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Trans Siberian Railway: Moscow, Russia

To say that this blog post is belated would be an understatement. Travel blogger fail. It’s been a whirlwind returning to the UK but that’s something I’ll write about another day (hopefully within the next 6 months). For now I’m going to focus on my final stop in Russia…. Moscow.

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Trans-Siberian: Nizhny Novgorod, Russia

27th – 28th April 2016

Location: Nizhny Novgorod

Towards the end of my journey I’ve hit a bit of writer’s block. The train journey between Krasnoyarsk and Nizhny Novgorod really took it out of me. It wasn’t the longest stint but finally getting out of the East and making my way through time zones started to play a little havoc on me. Both nights I gained two hours so I was waking up at 5 or 6 am feeling rested and that made for very long days.

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Trans-Siberian: Krasnoyarsk, Russia

25th – 26th April 2016

Location: Krasnoyarsk

The train between Irkutsk was a reasonably short and uneventful one. This was my first time on a journey that felt like a much more local route and you can tell the difference. I felt a little intimidated alone in a cabin with three butch Russian men. I tried to chat a little with the one guy who was willing but the other two seemed to roll ‘bloody tourist’ eyes at my every movement. I’m certain I was being too sensitive so I channelled my inner Baikal fisherwoman, grabbed my book and let myself get sucked into the world of Thomas Harris instead.

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Trans-Siberian: Irkutsk, Russia

22nd – 24th April 2016

Location: Irkutsk

If I thought my time in Ulan-Ude was quiet, it was simple a practice round for my experience in Irkutsk.  After a short night on the train, I arrived in the city in the early hours of the morning and waited in the minus degree cold until I could get into my hostel. After unloading my bags and treating myself to a hot shower and quick nap, I set off to explore the city.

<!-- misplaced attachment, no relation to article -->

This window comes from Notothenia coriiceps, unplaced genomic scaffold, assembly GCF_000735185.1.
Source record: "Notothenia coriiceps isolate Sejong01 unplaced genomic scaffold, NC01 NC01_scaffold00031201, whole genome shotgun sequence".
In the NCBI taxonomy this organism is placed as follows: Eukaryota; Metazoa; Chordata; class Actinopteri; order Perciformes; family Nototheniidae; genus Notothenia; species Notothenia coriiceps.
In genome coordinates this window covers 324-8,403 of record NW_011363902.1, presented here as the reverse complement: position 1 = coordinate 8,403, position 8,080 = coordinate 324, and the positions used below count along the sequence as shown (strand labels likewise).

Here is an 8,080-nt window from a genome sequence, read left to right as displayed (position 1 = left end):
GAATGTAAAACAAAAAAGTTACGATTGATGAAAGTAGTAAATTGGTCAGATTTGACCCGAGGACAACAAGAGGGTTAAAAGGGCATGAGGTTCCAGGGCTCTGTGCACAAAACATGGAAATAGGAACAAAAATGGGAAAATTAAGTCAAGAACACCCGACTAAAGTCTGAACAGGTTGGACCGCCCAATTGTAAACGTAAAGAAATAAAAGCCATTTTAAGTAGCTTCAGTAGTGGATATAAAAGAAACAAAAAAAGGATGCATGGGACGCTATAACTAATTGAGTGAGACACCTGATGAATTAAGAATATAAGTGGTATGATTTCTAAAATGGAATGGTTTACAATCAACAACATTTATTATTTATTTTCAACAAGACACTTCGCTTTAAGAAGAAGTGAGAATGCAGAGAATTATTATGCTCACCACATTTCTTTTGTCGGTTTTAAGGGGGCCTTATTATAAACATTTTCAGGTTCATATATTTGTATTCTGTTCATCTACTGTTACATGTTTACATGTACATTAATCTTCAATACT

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Trans-Siberian: Ulan-Ude, Russia

Tuesday 19th April 2016

Location: Ulan-Ude

After driving through empty fields and tiny, ramshackled villages, I was finding it hard to imagine arriving into a city that supposedly had a population of over 400,000. But then, all of a sudden, it emerged on the horizon. Ulan-Ude hardly stands out from a crowd but compared to the last day and a half of woodlands, farmlands and empty space, it looked like a capital city.

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Trans-Siberian: Beijing to Ulan-Ude

Sunday 17th April 2016

Location: China (somewhere!)

Today is my first day of waking up and falling asleep on the same train in the same country. I wasn’t expecting quite so much of the journey to be through China but then it’s easy to forget how bloody big the country is. I’ve officially been travelling in China for 48 hours (minus the layover) and I’m still not due to cross the border into Russia for another five. I’m a little apprehensive about the 2am border crossing but I’m certain that all will be well. All of our passport details are with the friendly guard so time will tell whether we’ll have an early morning wake-up call.

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Getting Trans-Siberian Visas

So it turns out getting visas for the Trans-Siberian, East to West, when you’re a British citizen in Hong Kong is a little awkward. For my trip I need a Russian tourist visa and transit visas for China and Belarus. Here’s how I obtained them with a little (read ridiculously big) help from Real Russia and CIS Tour.

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Taking the long way home

My major life decisions have always been a little impulsive. I moved to Hong Kong with two weeks notice and then stayed ‘just one more year’ three times. I’ve been getting itchy feet for a while and, call it a gut feeling, I’ve started to feel the need to move on. I want to take some time at home to recuperate and reflect, to figure out what on earth is next. Since last summer I’ve had an idea at the back of my head but it took a bad day at work and a glass of wine to suddenly go out on a whim and book it. So, dear readers, in two months time I shall be heading back to dear old Blighty by train.

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